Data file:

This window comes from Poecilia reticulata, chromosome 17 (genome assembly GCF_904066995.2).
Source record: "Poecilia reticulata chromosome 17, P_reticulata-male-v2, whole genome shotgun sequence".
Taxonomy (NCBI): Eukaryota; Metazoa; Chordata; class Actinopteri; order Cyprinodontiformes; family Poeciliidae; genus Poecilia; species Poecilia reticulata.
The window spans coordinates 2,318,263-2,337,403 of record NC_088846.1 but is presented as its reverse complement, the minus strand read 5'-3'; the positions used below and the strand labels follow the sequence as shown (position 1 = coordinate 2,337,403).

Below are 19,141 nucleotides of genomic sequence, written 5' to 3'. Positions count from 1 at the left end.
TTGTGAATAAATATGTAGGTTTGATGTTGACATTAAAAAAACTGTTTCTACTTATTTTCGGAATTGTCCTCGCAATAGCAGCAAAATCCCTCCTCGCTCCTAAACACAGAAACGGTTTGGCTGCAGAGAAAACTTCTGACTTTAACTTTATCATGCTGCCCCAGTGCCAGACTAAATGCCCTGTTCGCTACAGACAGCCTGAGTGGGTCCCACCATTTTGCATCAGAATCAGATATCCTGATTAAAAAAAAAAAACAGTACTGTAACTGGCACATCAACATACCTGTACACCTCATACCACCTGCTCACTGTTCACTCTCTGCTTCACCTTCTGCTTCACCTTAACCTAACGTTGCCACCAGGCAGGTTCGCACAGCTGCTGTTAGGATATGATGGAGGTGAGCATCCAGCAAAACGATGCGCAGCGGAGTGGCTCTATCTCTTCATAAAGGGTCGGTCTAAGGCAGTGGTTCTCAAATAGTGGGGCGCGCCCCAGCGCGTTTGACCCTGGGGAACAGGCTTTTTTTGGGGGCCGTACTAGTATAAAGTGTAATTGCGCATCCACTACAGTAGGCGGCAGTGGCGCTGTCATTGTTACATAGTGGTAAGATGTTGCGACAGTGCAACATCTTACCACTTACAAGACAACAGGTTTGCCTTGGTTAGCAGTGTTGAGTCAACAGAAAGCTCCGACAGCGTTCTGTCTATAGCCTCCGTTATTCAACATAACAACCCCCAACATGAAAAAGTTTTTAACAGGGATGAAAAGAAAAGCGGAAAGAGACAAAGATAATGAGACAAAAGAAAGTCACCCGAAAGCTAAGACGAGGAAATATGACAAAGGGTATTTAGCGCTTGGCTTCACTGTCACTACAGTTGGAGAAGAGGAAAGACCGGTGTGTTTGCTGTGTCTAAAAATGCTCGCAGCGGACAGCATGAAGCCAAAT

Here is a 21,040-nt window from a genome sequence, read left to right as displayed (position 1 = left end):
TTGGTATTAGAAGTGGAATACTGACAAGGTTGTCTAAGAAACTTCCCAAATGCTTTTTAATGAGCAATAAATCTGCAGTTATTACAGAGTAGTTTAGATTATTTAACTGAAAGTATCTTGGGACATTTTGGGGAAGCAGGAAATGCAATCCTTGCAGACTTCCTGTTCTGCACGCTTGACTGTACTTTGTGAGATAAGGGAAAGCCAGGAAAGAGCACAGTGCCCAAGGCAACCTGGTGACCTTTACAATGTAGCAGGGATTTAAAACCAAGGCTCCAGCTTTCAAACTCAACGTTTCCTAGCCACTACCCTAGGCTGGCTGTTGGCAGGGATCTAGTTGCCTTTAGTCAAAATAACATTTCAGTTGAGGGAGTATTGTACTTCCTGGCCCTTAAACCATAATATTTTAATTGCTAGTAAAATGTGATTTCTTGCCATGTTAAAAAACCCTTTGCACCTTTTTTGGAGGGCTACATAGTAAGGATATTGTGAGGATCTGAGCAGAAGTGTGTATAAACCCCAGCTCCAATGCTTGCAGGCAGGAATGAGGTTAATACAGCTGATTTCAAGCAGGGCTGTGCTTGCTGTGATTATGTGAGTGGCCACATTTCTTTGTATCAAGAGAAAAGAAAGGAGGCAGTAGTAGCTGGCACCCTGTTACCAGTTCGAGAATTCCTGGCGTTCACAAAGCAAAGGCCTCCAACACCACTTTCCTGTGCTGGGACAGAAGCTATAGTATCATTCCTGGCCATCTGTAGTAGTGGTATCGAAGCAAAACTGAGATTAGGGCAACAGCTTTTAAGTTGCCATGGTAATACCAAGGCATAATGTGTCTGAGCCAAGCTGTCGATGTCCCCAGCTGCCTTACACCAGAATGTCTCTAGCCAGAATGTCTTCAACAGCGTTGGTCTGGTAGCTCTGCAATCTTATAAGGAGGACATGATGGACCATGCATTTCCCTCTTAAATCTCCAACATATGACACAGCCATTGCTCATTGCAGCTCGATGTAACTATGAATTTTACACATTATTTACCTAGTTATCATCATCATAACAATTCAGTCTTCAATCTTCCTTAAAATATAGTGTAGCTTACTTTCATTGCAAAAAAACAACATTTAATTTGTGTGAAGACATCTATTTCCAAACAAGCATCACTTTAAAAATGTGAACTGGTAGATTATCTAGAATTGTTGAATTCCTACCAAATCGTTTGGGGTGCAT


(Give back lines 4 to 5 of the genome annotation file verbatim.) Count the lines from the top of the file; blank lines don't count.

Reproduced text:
The window spans coordinates 2,318,263-2,337,403 of record NC_088846.1 but is presented as its reverse complement, the minus strand read 5'-3'; the positions used below and the strand labels follow the sequence as shown (position 1 = coordinate 2,337,403).

Below are 19,141 nucleotides of genomic sequence, written 5' to 3'. Positions count from 1 at the left end.